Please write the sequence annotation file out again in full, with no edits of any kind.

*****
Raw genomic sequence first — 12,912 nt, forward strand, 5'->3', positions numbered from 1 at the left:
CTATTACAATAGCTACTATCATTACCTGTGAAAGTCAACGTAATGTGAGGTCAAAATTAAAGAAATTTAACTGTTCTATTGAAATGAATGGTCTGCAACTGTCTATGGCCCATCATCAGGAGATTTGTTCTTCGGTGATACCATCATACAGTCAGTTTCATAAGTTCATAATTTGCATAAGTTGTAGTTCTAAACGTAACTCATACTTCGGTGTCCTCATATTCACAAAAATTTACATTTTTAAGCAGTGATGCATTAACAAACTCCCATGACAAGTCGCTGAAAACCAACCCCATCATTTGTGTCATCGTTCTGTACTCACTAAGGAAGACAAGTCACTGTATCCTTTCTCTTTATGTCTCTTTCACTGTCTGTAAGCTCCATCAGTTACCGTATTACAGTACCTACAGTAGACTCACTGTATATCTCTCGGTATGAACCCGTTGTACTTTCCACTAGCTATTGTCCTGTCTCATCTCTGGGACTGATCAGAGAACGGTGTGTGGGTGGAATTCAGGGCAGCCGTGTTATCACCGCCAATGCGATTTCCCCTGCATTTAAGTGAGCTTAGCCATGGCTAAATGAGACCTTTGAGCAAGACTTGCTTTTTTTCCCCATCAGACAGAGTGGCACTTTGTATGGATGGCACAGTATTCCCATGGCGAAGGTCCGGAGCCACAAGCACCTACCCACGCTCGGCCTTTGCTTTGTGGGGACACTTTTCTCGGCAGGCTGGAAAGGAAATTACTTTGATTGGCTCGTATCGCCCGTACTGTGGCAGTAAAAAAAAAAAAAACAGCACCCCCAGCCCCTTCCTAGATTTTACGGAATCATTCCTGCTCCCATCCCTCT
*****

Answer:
Raw genomic sequence first — 12,912 nt, forward strand, 5'->3', positions numbered from 1 at the left:
CTATTACAATAGCTACTATCATTACCTGTGAAAGTCAACGTAATGTGAGGTCAAAATTAAAGAAATTTAACTGTTCTATTGAAATGAATGGTCTGCAACTGTCTATGGCCCATCATCAGGAGATTTGTTCTTCGGTGATACCATCATACAGTCAGTTTCATAAGTTCATAATTTGCATAAGTTGTAGTTCTAAACGTAACTCATACTTCGGTGTCCTCATATTCACAAAAATTTACATTTTTAAGCAGTGATGCATTAACAAACTCCCATGACAAGTCGCTGAAAACCAACCCCATCATTTGTGTCATCGTTCTGTACTCACTAAGGAAGACAAGTCACTGTATCCTTTCTCTTTATGTCTCTTTCACTGTCTGTAAGCTCCATCAGTTACCGTATTACAGTACCTACAGTAGACTCACTGTATATCTCTCGGTATGAACCCGTTGTACTTTCCACTAGCTATTGTCCTGTCTCATCTCTGGGACTGATCAGAGAACGGTGTGTGGGTGGAATTCAGGGCAGCCGTGTTATCACCGCCAATGCGATTTCCCCTGCATTTAAGTGAGCTTAGCCATGGCTAAATGAGACCTTTGAGCAAGACTTGCTTTTTTTCCCCATCAGACAGAGTGGCACTTTGTATGGATGGCACAGTATTCCCATGGCGAAGGTCCGGAGCCACAAGCACCTACCCACGCTCGGCCTTTGCTTTGTGGGGACACTTTTCTCGGCAGGCTGGAAAGGAAATTACTTTGATTGGCTCGTATCGCCCGTACTGTGGCAGTAAAAAAAAAAAAAACAGCACCCCCAGCCCCTTCCTAGATTTTACGGAATCATTCCTGCTCCCATCCCTCT